Make Your PLA 3D Prints Stick

By on August 26th, 2014 in learning

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We’re written about the perils of ABS plastic warping and not sticking to your print surface, but what about PLA? Are there solutions? Is it even a problem? 

ABS plastic, while strong, has a terrible characteristic: it shrinks when cooling, raising the possibility of warping in mid print. If warping occurs on the bottom layer that adheres to your print surface, it’s possible your print might come loose during the print and fail entirely. 

ABS experts have developed several approaches to resolve the problem, one of which is “ABS Juice”. Basically it’s a very thin coating of ABS plastic on your print bed, made by dissolving some ABS scraps in acetone and wiping the resulting solution on your print bed. After it dries, you have a surface that ABS sticks onto.

But what about PLA? PLA tends to have far less shrinkage than ABS, and so much so that many people are not very concerned about it. However, if you happen to be printing very large 3D models, you may find their size amps up the shrinkage and some warping can occur.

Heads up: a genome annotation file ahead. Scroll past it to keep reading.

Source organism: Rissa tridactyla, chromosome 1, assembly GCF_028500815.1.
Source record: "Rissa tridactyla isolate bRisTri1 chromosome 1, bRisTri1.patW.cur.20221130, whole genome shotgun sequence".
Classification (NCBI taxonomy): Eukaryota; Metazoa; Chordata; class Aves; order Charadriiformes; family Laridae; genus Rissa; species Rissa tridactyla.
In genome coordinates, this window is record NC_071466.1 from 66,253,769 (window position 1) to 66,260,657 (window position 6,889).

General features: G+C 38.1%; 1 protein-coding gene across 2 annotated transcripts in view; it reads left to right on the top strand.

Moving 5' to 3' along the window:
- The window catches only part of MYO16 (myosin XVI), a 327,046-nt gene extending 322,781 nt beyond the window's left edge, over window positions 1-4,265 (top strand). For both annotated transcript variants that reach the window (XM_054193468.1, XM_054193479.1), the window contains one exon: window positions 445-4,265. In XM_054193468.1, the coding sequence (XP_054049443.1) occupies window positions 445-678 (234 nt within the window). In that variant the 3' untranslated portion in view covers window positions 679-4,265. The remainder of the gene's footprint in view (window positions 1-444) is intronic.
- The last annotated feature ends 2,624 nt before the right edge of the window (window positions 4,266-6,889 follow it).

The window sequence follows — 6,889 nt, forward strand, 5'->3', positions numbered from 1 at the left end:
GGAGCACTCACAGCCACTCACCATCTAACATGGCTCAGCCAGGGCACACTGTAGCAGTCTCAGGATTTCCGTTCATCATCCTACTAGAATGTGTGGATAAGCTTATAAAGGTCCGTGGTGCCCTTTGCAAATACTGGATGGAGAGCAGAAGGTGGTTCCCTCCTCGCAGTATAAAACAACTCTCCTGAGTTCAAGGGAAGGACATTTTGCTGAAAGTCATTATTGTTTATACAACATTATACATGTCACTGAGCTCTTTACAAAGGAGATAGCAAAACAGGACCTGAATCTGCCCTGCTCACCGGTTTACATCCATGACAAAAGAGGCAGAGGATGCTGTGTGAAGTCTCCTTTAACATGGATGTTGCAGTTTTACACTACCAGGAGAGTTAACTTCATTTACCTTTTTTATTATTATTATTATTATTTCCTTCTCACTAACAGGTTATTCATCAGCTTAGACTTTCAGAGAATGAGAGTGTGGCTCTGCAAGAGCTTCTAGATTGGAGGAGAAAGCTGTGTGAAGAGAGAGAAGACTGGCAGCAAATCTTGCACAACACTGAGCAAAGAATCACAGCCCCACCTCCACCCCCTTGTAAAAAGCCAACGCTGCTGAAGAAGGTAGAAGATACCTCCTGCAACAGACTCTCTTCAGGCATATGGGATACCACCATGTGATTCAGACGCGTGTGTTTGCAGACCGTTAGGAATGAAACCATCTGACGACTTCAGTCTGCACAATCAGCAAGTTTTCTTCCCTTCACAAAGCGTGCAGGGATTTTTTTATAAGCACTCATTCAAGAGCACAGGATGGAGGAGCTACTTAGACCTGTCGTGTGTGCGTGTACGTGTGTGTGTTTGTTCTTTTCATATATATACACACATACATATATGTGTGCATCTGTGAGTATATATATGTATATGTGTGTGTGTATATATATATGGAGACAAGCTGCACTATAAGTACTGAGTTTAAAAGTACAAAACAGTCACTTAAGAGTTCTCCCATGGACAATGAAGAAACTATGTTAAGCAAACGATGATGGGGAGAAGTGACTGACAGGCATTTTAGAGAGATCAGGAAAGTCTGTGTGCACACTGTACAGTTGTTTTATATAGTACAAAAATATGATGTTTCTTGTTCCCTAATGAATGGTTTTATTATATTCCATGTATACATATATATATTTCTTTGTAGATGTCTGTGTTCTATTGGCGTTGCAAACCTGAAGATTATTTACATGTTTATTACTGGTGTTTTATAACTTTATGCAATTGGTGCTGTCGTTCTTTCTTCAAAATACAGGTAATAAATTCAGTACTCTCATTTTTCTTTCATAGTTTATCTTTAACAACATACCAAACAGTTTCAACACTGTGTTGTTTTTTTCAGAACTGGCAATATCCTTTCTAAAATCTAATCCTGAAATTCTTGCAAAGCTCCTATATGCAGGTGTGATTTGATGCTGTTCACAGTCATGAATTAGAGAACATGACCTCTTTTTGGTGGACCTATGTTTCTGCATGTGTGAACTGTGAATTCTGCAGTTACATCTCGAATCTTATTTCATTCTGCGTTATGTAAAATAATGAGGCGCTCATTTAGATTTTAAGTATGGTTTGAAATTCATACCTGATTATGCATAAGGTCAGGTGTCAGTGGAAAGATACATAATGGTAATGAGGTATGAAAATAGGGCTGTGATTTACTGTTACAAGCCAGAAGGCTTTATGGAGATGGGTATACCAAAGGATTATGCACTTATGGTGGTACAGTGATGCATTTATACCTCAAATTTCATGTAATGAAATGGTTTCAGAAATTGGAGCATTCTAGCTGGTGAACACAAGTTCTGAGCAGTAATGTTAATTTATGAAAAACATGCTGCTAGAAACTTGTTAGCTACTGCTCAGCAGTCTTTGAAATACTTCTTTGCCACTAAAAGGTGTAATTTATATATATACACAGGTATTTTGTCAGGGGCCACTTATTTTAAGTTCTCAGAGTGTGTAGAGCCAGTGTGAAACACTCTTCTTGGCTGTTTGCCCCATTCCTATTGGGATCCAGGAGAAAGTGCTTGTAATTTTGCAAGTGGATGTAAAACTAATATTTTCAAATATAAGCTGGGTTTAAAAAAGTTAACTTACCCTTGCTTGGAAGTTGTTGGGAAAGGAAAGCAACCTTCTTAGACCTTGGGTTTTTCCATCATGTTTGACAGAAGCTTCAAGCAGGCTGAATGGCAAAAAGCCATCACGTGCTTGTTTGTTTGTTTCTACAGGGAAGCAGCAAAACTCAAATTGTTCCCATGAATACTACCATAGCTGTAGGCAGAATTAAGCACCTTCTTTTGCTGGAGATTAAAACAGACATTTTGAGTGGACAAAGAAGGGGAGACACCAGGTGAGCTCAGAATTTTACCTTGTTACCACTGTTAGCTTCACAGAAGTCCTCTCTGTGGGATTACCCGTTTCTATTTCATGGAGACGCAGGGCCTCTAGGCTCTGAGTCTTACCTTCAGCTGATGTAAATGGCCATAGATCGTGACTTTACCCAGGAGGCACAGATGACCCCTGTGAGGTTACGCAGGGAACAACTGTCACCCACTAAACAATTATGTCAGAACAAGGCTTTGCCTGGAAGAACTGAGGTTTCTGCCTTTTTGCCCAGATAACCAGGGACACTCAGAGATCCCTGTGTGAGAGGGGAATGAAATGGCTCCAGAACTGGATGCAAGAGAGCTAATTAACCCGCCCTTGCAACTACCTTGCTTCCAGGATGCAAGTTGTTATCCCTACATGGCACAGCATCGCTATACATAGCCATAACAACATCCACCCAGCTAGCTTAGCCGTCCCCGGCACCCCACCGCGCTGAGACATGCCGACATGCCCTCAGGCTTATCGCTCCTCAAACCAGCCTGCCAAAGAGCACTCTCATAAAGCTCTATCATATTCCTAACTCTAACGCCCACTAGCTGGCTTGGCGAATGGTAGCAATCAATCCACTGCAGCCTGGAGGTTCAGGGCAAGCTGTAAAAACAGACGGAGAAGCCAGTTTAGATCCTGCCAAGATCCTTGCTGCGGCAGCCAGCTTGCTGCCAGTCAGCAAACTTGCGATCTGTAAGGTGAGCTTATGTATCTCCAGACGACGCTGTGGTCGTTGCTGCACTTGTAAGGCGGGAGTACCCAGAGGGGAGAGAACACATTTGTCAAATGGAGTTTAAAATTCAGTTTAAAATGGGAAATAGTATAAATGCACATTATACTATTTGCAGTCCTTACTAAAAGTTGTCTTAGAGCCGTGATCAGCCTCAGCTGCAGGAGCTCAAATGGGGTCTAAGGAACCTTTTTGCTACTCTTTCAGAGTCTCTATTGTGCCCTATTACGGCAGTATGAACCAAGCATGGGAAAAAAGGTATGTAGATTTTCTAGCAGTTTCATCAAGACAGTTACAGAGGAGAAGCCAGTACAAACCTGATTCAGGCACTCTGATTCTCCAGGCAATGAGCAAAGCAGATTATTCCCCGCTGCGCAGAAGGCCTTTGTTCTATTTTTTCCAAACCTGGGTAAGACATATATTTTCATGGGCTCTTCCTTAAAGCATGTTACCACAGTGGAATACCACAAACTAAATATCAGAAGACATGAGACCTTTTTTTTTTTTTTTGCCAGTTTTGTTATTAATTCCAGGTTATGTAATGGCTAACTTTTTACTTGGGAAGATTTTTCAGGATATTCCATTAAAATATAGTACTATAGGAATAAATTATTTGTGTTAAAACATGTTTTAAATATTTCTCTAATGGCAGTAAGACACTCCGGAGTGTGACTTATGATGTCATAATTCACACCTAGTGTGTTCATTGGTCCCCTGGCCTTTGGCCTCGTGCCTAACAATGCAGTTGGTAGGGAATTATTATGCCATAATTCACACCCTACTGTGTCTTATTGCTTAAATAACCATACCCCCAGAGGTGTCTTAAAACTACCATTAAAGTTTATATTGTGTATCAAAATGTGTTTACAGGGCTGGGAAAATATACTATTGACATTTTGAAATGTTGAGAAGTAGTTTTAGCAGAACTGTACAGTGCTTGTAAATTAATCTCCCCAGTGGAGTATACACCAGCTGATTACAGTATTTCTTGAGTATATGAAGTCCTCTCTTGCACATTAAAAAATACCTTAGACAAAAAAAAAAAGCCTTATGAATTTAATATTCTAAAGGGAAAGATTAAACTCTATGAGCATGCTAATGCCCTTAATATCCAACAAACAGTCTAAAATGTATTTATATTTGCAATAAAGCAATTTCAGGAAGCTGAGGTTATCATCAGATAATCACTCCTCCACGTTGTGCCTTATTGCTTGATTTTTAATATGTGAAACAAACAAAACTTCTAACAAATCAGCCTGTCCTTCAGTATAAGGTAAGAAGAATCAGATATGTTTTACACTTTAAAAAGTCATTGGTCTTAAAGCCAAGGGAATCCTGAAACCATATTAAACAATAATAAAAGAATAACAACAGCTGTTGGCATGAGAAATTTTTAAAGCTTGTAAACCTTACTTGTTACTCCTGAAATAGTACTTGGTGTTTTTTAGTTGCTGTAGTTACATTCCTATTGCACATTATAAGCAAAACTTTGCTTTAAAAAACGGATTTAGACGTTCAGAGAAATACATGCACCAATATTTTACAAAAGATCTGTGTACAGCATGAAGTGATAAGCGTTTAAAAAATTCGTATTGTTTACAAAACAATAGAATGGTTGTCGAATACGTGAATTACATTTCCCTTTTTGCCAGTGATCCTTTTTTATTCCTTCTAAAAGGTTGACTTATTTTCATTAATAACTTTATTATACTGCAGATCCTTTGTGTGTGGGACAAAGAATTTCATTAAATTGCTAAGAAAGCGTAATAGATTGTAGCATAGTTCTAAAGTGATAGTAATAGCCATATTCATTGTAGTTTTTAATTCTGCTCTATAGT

Many people use the “Blue Tape” solution, where common blue painter’s tape is applied to the print surface. PLA sticks reasonably well to the tape, but not always. 

A solution we’ve been reading about is “PVA Juice”. This approach involves mixing common white glue with water with a ratio of one part glue to three or four parts water. This solution, when dried onto your print bed, will provide excellent adhesion for PLA prints. It’s an ideal solution for those using a metal print bed or other surface material that does not naturally adhere to PLA. 

On the other hand, we prefer adding a removable flexible surface to the print bed that is specifically designed for ABS and PLA adhesion. Several products exist today that do this, but you’ll end up paying a bit more than using the Juice method. 

But removable platforms are a lot less messy. 

By Kerry Stevenson

Kerry Stevenson, aka "General Fabb" has written over 8,000 stories on 3D printing at Fabbaloo since he launched the venture in 2007, with an intention to promote and grow the incredible technology of 3D printing across the world. So far, it seems to be working!